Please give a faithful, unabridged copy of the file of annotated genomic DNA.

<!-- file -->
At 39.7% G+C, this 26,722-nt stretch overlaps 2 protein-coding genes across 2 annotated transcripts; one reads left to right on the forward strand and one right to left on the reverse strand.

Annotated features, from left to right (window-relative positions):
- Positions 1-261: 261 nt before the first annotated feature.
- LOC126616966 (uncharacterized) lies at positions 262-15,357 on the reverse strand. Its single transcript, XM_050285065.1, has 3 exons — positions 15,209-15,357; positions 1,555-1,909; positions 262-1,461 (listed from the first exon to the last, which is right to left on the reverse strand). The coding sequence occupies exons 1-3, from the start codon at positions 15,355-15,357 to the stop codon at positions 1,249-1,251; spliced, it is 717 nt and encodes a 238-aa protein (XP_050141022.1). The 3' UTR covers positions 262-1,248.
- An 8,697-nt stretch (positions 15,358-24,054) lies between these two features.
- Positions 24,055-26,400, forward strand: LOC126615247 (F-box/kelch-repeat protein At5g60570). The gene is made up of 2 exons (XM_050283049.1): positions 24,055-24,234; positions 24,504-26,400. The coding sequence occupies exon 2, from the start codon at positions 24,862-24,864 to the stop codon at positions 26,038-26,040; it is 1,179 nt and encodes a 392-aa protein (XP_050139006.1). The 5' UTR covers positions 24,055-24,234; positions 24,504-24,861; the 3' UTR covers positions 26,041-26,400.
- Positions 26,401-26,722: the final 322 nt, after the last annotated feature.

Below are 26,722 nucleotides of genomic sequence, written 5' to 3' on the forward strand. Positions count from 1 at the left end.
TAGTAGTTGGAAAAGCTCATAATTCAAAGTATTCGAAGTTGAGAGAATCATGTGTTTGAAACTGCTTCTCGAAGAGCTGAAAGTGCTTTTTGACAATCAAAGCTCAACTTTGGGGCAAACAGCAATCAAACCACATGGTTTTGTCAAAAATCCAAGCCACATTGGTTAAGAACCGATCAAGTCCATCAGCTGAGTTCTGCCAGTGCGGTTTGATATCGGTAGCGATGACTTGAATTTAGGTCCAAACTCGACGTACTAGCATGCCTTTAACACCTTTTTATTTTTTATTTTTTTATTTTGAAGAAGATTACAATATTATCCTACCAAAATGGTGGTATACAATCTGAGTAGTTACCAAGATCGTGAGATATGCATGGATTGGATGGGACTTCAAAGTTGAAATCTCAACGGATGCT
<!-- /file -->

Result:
At 39.7% G+C, this 26,722-nt stretch overlaps 2 protein-coding genes across 2 annotated transcripts; one reads left to right on the forward strand and one right to left on the reverse strand.

Annotated features, from left to right (window-relative positions):
- Positions 1-261: 261 nt before the first annotated feature.
- LOC126616966 (uncharacterized) lies at positions 262-15,357 on the reverse strand. Its single transcript, XM_050285065.1, has 3 exons — positions 15,209-15,357; positions 1,555-1,909; positions 262-1,461 (listed from the first exon to the last, which is right to left on the reverse strand). The coding sequence occupies exons 1-3, from the start codon at positions 15,355-15,357 to the stop codon at positions 1,249-1,251; spliced, it is 717 nt and encodes a 238-aa protein (XP_050141022.1). The 3' UTR covers positions 262-1,248.
- An 8,697-nt stretch (positions 15,358-24,054) lies between these two features.
- Positions 24,055-26,400, forward strand: LOC126615247 (F-box/kelch-repeat protein At5g60570). The gene is made up of 2 exons (XM_050283049.1): positions 24,055-24,234; positions 24,504-26,400. The coding sequence occupies exon 2, from the start codon at positions 24,862-24,864 to the stop codon at positions 26,038-26,040; it is 1,179 nt and encodes a 392-aa protein (XP_050139006.1). The 5' UTR covers positions 24,055-24,234; positions 24,504-24,861; the 3' UTR covers positions 26,041-26,400.
- Positions 26,401-26,722: the final 322 nt, after the last annotated feature.

Below are 26,722 nucleotides of genomic sequence, written 5' to 3' on the forward strand. Positions count from 1 at the left end.
TAGTAGTTGGAAAAGCTCATAATTCAAAGTATTCGAAGTTGAGAGAATCATGTGTTTGAAACTGCTTCTCGAAGAGCTGAAAGTGCTTTTTGACAATCAAAGCTCAACTTTGGGGCAAACAGCAATCAAACCACATGGTTTTGTCAAAAATCCAAGCCACATTGGTTAAGAACCGATCAAGTCCATCAGCTGAGTTCTGCCAGTGCGGTTTGATATCGGTAGCGATGACTTGAATTTAGGTCCAAACTCGACGTACTAGCATGCCTTTAACACCTTTTTATTTTTTATTTTTTTATTTTGAAGAAGATTACAATATTATCCTACCAAAATGGTGGTATACAATCTGAGTAGTTACCAAGATCGTGAGATATGCATGGATTGGATGGGACTTCAAAGTTGAAATCTCAACGGATGCT